Once you can play all five positions you can start playing the chord changes and using multiple pentatonic scales over a chord progression, then you can learn the diatonic scale, etc... but you have to walk before you can sprint.
#7
thanks guys, i'll play around with those scales and try out various positions, its helped alot!
#8
The major/minor pentatonic are the backbone of my playing. Train your ear and figure out how to add notes to the pentatonic that complement the solo by adding appropriate tension and resolution.
#9
Quote by onelightminute
From this post, it sounds like you only know that minor pentatonic scale in a single hand position. Did you know there are five different hand positions you can play that same scale in?

Once you can play all five positions of the pentatonic scale, your playing will open up a lot because different positions lend themselves to different kinds of licks, even though it's still just the same 5 notes repeating.

Or you could eschew bothering with positions at all and learn the intervals of the scale. Of course, then you'd also have to learn the notes of the fretboard -- BUT you should do that anyway. So, two birds, one stone.

To learn about intervals, use this lesson. (Then, keep in mind that the intervals of the minor pentatonic are 1, b3, 4, 5, b7; and the intervals of the major pentatonic are 1, 2, 3, 5, 6.) To learn the notes of the fretboard, use this other lesson.

Also, before someone tries to argue with me on the usefulness of box shapes/positions, you'll never convince me. Intervals are the way to go, imho. If you don't agree, fine. There's been too many pissing contests between me and other users about this, so don't bother.
#10
Quote by crazysam23_Atax
Or you could eschew bothering with positions at all and learn the intervals of the scale. Of course, then you'd also have to learn the notes of the fretboard -- BUT you should do that anyway. So, two birds, one stone.

To learn about intervals, use this lesson. (Then, keep in mind that the intervals of the minor pentatonic are 1, b3, 4, 5, b7; and the intervals of the major pentatonic are 1, 2, 3, 5, 6.) To learn the notes of the fretboard, use this other lesson.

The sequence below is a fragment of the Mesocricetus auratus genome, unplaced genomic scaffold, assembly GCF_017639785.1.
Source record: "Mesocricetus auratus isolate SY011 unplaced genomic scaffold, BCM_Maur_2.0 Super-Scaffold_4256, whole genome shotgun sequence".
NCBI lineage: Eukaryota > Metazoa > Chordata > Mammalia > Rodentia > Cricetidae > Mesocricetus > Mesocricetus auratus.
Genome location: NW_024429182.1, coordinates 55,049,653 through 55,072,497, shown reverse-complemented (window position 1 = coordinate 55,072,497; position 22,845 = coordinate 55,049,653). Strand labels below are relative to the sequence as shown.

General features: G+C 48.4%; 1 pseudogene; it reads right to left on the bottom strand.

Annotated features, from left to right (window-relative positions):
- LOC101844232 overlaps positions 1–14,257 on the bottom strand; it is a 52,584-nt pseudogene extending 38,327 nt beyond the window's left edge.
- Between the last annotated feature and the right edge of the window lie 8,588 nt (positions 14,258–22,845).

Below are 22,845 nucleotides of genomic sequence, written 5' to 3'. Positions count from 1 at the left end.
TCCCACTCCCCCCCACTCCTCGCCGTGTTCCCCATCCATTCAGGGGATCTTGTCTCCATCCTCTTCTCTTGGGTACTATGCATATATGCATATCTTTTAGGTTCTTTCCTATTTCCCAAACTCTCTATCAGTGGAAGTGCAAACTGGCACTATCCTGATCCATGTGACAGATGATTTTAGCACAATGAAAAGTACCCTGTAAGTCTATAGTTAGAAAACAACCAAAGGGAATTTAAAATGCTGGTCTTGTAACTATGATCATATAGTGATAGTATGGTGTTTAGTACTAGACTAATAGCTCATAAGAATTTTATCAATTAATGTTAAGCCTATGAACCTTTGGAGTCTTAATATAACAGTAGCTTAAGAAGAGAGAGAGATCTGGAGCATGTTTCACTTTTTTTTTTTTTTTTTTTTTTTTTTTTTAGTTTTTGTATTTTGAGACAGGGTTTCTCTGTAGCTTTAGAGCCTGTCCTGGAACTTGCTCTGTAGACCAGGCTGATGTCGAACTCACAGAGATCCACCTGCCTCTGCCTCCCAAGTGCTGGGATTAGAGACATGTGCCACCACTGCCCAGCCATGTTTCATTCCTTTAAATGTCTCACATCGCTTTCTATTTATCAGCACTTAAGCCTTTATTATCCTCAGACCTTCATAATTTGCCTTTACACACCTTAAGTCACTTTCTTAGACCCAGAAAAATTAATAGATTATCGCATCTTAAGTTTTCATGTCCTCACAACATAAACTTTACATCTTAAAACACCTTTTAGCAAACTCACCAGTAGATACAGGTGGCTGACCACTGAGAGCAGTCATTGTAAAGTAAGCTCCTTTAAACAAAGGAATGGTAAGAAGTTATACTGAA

Also, before someone tries to argue with me on the usefulness of box shapes/positions, you'll never convince me. Intervals are the way to go, imho. If you don't agree, fine. There's been too many pissing contests between me and other users about this, so don't bother.

I think patterns are necessary for improvising, though. You don't have enough time to think of intervals and stuff when improvising. I would say learn both the intervals and the patterns.

And yes, I agree with crazysam that OP should learn the notes on the fretboard. It's a major pain in the ass, but worth it.
#11
...Man i know this one....been stuck there for like 8 years. ;-)

scales, up and down the neck and learn each and every note on the fretboard from 0-12 (just started that one a couple months ago and damned has it paid off...I´ll post the vids I used if you want)
I believe in god, jesus and the holy ghost.....or as i call them Angus, Kirk and Lemmy
#12
Quote by crazysam23_Atax
Or you could eschew bothering with positions at all and learn the intervals of the scale. Of course, then you'd also have to learn the notes of the fretboard -- BUT you should do that anyway. So, two birds, one stone.


That sorta depends on your definition of "two birds" and "one stone". I'd say it's more like "two birds, two stones" It's good to know, but it's more work, too.

There's also the in-between option which is knowing the shapes, and also intervals, but not necessarily knowing the notes. And/Or knowing how to work out the notes, but not necessarily being able to instantaneously identify one if asked point blank.

I'd be the first to admit that not knowing the notes *at all* (or the intervals) is probably not helpful, and if you're only using the shapes as shapes and not really understanding what you're doing, that's not so great. But it's not a dichotomy, either, you can be at any point along the shapes -> notes continuum.

Quote by crazysam23_Atax

Also, before someone tries to argue with me on the usefulness of box shapes/positions, you'll never convince me. Intervals are the way to go, imho. If you don't agree, fine. There's been too many pissing contests between me and other users about this, so don't bother.